Hundreds of protesters outside the U.S. Supreme Court building Nov. 12, 2019. (Photo: Robin Bravender)
The immigration reform bill President Joe Biden is sending to Congress would lay out a path for nearly 11 million undocumented people to obtain citizenship within eight years.
Immigration has been one of the toughest issues for Congress to tackle, and the legislation’s fate is unclear in a House in which Democrats wield narrower control than in the past and a 50-50 Senate where Vice President Kamala Harris can break a tie vote for Democrats.
But Biden has pledged to act swiftly on immigration, and his proposed legislation is accompanied by executive actions including halting construction on the border wall, ending the Trump administration ban on U.S. entry for people from Muslim-majority nations and pausing some deportations.
The Biden administration released a summary of its bill, the U.S. Citizenship Act of 2021, which would also allow applicants in the Deferred Action for Childhood Arrival to apply for permanent residency.
DACA is an Obama administration initiative for individuals brought into the country illegally as children.
The Biden proposal is a stark difference from the Trump administration, which spent four years assaulting any form of immigration in the U.S., from trying to eliminate the DACA program to separating families at the border. The last time the U.S. passed sweeping immigration reform was 1986.
The Nevada Immigrant Coalition, in a statement, said it “looks towards this new administration with a renewed sense of hope and will work to ensure the promises made on the campaign trail become a reality.”
But in a nod to prior failed attempts to reform immigration policy, the statement said the coalition “will hold this administration accountable for promises it has made and any inaction, and we will continue to demand further, necessary progress. We will not settle for a mere return to pre-2016 immigration policy.”
The coalition statement also said that “Over the last four years, we have organized to keep our families together and get out the vote that made today’s transition of power possible.”
While Biden won the Latino vote in Nevada, exit polling indicated Trump’s Latino support in Nevada was larger in 2020 than in 2016.
If passed by Congress, the bill would allow undocumented individuals such as DACA recipients, Temporary Protective Status holders and “immigrant farmworkers who meet specific requirements” to apply for temporary legal status. After five years, those individuals could apply for green cards if they pass background checks and show they pay taxes.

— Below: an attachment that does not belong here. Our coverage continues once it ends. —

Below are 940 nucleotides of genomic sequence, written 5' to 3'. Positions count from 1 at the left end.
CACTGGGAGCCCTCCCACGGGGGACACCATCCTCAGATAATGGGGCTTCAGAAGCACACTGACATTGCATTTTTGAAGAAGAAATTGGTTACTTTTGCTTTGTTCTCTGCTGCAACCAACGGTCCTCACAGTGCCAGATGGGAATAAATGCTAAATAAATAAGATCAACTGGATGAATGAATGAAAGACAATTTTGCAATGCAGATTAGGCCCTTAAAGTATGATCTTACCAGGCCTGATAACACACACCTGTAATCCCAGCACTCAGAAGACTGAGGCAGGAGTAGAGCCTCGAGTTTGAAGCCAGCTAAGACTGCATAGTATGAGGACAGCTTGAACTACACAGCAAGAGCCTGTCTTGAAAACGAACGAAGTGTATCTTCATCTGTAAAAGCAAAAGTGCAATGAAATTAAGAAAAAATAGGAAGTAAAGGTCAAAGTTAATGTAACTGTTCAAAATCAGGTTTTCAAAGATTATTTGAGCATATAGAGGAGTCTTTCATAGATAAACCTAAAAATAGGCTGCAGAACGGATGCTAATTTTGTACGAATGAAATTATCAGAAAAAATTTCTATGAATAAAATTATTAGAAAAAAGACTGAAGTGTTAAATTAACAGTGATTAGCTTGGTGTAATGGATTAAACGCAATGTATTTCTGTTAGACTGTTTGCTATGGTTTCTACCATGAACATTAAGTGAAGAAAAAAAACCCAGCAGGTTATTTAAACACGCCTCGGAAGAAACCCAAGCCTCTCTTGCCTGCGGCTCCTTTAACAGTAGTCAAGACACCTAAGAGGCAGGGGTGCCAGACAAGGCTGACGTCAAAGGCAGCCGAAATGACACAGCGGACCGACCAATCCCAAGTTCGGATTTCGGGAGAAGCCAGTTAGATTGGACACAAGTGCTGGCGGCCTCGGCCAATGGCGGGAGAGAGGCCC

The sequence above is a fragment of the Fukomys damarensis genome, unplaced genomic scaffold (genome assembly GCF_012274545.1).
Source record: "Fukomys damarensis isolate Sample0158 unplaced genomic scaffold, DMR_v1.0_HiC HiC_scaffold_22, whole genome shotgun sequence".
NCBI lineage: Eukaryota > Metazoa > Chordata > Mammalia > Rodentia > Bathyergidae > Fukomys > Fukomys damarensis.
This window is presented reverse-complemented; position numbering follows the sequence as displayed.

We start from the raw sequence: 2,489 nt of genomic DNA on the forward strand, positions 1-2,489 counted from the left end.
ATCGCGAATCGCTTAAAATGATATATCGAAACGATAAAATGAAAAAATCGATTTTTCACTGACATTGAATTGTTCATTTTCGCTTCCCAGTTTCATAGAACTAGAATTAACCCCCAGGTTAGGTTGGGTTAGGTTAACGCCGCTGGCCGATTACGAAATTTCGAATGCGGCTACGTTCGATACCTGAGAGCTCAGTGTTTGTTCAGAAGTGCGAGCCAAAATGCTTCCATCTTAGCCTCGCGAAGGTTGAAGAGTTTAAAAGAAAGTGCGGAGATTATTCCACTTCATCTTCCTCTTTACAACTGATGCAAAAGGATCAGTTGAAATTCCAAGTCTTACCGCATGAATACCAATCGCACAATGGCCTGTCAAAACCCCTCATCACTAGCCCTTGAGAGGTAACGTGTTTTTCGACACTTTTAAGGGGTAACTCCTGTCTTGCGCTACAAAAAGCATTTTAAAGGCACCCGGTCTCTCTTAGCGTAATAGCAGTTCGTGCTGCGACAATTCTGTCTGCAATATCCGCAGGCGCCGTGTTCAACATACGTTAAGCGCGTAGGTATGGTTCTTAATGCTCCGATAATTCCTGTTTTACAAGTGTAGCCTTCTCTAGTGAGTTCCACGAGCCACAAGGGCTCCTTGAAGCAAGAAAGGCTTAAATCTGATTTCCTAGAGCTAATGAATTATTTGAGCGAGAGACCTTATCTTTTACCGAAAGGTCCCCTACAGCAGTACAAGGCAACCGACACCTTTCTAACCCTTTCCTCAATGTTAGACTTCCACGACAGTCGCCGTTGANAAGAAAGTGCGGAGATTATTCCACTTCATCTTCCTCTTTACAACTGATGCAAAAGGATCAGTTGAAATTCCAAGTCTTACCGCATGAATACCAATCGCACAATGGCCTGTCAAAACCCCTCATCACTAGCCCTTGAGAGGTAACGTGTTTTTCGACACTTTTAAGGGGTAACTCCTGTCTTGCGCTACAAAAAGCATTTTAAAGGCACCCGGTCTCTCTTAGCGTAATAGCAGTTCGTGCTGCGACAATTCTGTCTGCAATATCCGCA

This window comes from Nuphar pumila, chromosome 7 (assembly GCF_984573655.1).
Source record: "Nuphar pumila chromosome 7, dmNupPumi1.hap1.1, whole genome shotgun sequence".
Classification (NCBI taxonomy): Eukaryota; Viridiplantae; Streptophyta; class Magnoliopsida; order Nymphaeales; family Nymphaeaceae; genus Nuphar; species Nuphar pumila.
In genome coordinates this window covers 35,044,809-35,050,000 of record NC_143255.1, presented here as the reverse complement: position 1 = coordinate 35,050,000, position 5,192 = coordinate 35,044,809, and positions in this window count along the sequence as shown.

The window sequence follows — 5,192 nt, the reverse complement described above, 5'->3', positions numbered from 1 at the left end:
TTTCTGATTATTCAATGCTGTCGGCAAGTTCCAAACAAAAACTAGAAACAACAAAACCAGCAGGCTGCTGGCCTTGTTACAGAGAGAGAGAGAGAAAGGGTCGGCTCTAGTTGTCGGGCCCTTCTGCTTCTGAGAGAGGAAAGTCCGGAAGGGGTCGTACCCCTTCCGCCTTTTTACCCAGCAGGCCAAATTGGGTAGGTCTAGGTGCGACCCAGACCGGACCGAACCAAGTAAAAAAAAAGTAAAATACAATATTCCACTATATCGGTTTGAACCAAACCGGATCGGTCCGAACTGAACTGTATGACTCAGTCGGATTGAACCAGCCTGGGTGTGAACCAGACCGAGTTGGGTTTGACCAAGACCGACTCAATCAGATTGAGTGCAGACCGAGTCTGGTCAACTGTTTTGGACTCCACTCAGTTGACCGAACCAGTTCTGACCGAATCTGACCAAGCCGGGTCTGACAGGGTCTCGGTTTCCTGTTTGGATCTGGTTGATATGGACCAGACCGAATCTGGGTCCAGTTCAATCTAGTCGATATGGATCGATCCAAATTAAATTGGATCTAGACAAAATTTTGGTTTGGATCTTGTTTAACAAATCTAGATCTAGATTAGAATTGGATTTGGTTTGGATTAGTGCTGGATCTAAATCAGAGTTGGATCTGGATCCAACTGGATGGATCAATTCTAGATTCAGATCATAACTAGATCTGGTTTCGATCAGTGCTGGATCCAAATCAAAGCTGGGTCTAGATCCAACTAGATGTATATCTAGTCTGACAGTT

After three more years, those green card holders could apply to become citizens if they again pass background checks and pass the citizenship test.
Nevada is home to roughly 13,000 DACA recipients, according to estimates based on the American Community Survey. An estimated 6,300 people from El Salvador, Honduras and Haiti under the TPS program live in Nevada, according to a report by the Center for American Progress.
While the bill would likely pass the House, it’s unclear if Democrats have enough votes in the Senate.
The last time Democrats tried to pass a bipartisan immigration bill that would have laid out a path to citizenship within 13 years for undocumented people was in 2013. It passed the Senate, 68-32, but was never brought to the House floor under Republican control.
Even without Congress, the Biden administration Department of Homeland Security is moving forward with pausing removal of noncitizens who are under deportation orders “to ensure we have a fair and effective immigration enforcement system focused on protecting national security, border security, and public safety,” the agency said in a memo Wednesday.
“The pause will allow DHS to ensure that its resources are dedicated to responding to the most pressing challenges that the United States faces, including immediate operational challenges at the southwest border in the midst of the most serious global public health crisis in a century,” the agency said.
Biden’s bill reforms family-based immigration by allowing “immigrants with approved family-sponsorship petitions to join family in the United States on a temporary basis while they wait for green cards to become available.” It also clears backlogs, eliminates wait times and increases the number of per-country visa caps.
The bill would also improve immigration courts by expanding programs to manage family cases, which would reduce backlogs in court and also expand training for judges to handle those cases.
A large section of the proposal also aims to deal with the causes of mass migration.
The bill allocates $4 billion to address migration in El Salvador, Guatemala and Honduras, with the goal of reducing “corruption, violence, and poverty that causes people to flee their home countries.” It would also reinstate the Central American Minors program, which reunites children with their relatives in the U.S., and would also create “the Central American Family Reunification Parole Program to more quickly unite families with approved family sponsorship petitions.”
Republicans and other members of the GOP have already voiced their opposition to Biden’s immigration reform plan.
National Republican Senatorial Committee Spokesman Chris Hartline said in a statement that the proposal was radical.
“The proposal by President Biden would give amnesty to eleven million illegal immigrants with no effort whatsoever to secure the border,” he said.
However, the proposal does address security at the border and focuses on using technology to screen for narcotics and other contraband at various checkpoints.
It also allows for the expansion of investigations into drug trafficking and allows DHS to develop strategies to improve ports of entries for asylum seekers.
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